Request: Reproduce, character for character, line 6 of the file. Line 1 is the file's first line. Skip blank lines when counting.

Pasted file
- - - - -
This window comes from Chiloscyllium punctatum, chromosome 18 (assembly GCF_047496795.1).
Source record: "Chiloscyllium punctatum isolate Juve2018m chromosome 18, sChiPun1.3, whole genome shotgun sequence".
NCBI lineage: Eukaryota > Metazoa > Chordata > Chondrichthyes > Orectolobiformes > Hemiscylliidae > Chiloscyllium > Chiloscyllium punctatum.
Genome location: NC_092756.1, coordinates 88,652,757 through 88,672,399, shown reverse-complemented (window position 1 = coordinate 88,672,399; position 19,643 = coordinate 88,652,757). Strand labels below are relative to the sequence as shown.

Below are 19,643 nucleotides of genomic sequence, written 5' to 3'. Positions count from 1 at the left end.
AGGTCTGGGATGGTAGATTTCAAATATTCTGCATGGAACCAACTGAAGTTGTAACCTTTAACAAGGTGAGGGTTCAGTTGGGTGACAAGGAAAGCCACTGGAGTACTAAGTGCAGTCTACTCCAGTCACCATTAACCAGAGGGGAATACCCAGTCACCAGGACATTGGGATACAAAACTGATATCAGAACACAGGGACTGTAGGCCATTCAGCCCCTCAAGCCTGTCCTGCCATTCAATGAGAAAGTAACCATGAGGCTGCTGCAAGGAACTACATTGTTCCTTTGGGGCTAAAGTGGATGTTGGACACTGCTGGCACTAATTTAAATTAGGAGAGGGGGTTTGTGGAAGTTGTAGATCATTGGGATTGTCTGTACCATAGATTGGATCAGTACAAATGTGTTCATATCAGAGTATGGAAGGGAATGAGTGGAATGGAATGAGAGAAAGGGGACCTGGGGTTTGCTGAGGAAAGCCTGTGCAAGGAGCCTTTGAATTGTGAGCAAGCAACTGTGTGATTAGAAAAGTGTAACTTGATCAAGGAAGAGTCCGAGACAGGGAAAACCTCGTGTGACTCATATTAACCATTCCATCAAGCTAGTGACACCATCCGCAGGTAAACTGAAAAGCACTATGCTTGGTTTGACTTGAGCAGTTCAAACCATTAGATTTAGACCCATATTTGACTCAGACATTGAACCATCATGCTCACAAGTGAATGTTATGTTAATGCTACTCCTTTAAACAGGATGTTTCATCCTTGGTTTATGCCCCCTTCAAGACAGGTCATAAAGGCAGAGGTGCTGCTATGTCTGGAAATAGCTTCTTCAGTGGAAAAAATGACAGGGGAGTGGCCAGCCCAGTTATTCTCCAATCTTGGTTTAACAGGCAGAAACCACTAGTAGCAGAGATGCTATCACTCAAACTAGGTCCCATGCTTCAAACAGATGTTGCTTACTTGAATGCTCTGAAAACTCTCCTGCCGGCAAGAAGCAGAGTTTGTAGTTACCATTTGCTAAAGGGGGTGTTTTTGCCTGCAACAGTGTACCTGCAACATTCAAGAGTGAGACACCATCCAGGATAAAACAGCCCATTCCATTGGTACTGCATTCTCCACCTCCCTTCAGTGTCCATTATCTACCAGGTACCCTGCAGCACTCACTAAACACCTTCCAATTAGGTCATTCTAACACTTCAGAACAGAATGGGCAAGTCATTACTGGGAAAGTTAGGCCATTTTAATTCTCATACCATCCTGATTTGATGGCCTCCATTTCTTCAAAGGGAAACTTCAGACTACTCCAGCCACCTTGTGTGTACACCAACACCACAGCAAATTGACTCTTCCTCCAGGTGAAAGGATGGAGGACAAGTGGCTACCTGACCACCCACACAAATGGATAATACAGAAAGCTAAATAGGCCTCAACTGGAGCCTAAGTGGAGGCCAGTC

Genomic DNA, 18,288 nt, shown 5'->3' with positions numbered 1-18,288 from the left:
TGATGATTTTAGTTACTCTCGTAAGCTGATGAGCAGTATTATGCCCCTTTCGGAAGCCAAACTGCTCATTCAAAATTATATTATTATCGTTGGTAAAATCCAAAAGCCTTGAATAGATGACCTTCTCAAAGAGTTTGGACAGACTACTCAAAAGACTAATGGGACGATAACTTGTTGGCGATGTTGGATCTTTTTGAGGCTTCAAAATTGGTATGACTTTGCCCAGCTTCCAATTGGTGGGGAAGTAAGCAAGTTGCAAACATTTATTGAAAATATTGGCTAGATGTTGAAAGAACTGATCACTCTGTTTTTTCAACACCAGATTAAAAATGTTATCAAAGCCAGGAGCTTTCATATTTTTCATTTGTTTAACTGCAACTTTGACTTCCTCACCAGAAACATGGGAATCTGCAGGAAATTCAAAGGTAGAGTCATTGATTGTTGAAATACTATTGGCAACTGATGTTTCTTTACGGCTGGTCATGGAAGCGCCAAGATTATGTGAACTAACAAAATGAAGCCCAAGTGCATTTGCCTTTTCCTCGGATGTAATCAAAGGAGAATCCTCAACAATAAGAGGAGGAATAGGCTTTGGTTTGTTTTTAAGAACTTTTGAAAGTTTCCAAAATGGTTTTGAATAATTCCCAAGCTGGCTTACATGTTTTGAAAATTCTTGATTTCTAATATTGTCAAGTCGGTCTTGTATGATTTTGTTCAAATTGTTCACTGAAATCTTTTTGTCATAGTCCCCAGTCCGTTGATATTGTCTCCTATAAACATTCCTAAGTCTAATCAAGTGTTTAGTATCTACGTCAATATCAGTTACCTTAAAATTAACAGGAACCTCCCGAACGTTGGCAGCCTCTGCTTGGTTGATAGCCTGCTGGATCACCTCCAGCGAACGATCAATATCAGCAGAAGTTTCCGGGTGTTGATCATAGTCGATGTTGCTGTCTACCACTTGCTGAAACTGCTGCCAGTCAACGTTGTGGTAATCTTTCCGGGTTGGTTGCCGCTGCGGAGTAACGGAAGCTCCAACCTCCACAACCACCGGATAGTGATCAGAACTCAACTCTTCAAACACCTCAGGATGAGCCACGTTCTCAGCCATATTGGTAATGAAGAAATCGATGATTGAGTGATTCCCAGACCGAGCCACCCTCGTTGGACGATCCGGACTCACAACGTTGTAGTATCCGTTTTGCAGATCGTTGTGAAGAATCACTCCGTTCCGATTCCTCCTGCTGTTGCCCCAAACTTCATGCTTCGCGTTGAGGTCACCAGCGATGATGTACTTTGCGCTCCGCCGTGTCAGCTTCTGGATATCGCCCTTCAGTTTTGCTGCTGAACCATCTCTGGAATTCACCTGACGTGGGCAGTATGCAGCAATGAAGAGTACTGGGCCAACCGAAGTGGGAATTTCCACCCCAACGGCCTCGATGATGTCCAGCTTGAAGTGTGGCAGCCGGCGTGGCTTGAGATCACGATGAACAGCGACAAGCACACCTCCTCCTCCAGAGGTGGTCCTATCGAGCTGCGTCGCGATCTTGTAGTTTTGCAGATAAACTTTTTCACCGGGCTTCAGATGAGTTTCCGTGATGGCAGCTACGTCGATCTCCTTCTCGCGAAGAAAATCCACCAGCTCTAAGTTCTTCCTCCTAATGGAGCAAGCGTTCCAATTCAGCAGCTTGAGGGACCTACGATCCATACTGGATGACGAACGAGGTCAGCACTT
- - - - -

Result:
AGGTCTGGGATGGTAGATTTCAAATATTCTGCATGGAACCAACTGAAGTTGTAACCTTTAACAAGGTGAGGGTTCAGTTGGGTGACAAGGAAAGCCACTGGAGTACTAAGTGCAGTCTACTCCAGTCACCATTAACCAGAGGGGAATACCCAGTCACCAGGACATTGGGATACAAAACTGATATCAGAACACAGGGACTGTAGGCCATTCAGCCCCTCAAGCCTGTCCTGCCATTCAATGAGAAAGTAACCATGAGGCTGCTGCAAGGAACTACATTGTTCCTTTGGGGCTAAAGTGGATGTTGGACACTGCTGGCACTAATTTAAATTAGGAGAGGGGGTTTGTGGAAGTTGTAGATCATTGGGATTGTCTGTACCATAGATTGGATCAGTACAAATGTGTTCATATCAGAGTATGGAAGGGAATGAGTGGAATGGAATGAGAGAAAGGGGACCTGGGGTTTGCTGAGGAAAGCCTGTGCAAGGAGCCTTTGAATTGTGAGCAAGCAACTGTGTGATTAGAAAAGTGTAACTTGATCAAGGAAGAGTCCGAGACAGGGAAAACCTCGTGTGACTCATATTAACCATTCCATCAAGCTAGTGACACCATCCGCAGGTAAACTGAAAAGCACTATGCTTGGTTTGACTTGAGCAGTTCAAACCATTAGATTTAGACCCATATTTGACTCAGACATTGAACCATCATGCTCACAAGTGAATGTTATGTTAATGCTACTCCTTTAAACAGGATGTTTCATCCTTGGTTTATGCCCCCTTCAAGACAGGTCATAAAGGCAGAGGTGCTGCTATGTCTGGAAATAGCTTCTTCAGTGGAAAAAATGACAGGGGAGTGGCCAGCCCAGTTATTCTCCAATCTTGGTTTAACAGGCAGAAACCACTAGTAGCAGAGATGCTATCACTCAAACTAGGTCCCATGCTTCAAACAGATGTTGCTTACTTGAATGCTCTGAAAACTCTCCTGCCGGCAAGAAGCAGAGTTTGTAGTTACCATTTGCTAAAGGGGGTGTTTTTGCCTGCAACAGTGTACCTGCAACATTCAAGAGTGAGACACCATCCAGGATAAAACAGCCCATTCCATTGGTACTGCATTCTCCACCTCCCTTCAGTGTCCATTATCTACCAGGTACCCTGCAGCACTCACTAAACACCTTCCAATTAGGTCATTCTAACACTTCAGAACAGAATGGGCAAGTCATTACTGGGAAAGTTAGGCCATTTTAATTCTCATACCATCCTGATTTGATGGCCTCCATTTCTTCAAAGGGAAACTTCAGACTACTCCAGCCACCTTGTGTGTACACCAACACCACAGCAAATTGACTCTTCCTCCAGGTGAAAGGATGGAGGACAAGTGGCTACCTGACCACCCACACAAATGGATAATACAGAAAGCTAAATAGGCCTCAACTGGAGCCTAAGTGGAGGCCAGTC